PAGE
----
This study examined the effects of involuntary mental time travel into the past and into the future on prospective teachers’ feelings and behaviors during the period of a class hour. A total of 110 prospective teachers participated voluntarily in the study. The results of the present study showed that (a) the involuntary mental time travel into the past and into the future occurred in the classrooms even during the period of a class hour; (b) both involuntary memories/future images were significantly discernible in terms of their characteristics; (c) the characteristics of the participants’ feelings and behavior following the involuntary memories/future images were evident; and (d) the characteristics of the involuntary memories/future images had a significant effect on the prospective teachers’ feelings and learning related behaviors. Implications for teacher education and directions for future studies were also discussed.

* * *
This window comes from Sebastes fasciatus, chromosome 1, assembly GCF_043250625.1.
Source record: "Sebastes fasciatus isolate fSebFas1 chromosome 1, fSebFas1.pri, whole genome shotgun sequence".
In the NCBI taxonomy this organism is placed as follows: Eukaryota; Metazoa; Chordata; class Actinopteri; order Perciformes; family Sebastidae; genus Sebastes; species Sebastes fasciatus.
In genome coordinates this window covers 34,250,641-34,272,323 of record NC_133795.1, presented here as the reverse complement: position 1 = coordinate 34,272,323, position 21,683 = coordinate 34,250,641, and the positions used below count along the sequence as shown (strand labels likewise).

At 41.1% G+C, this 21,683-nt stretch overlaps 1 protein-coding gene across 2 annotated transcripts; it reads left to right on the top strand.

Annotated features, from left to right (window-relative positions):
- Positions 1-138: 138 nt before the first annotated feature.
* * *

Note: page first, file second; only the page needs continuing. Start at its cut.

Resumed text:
Eren, A., & Yesilbursa, A. (2013). Does Involuntary Mental Time Travel Make Sense in Prospective Teachers’ Feelings and Behaviors During Lessons?. Australian Journal of Teacher Education, 38(2). https://doi.org/10.14221/ajte.2013v38n2.7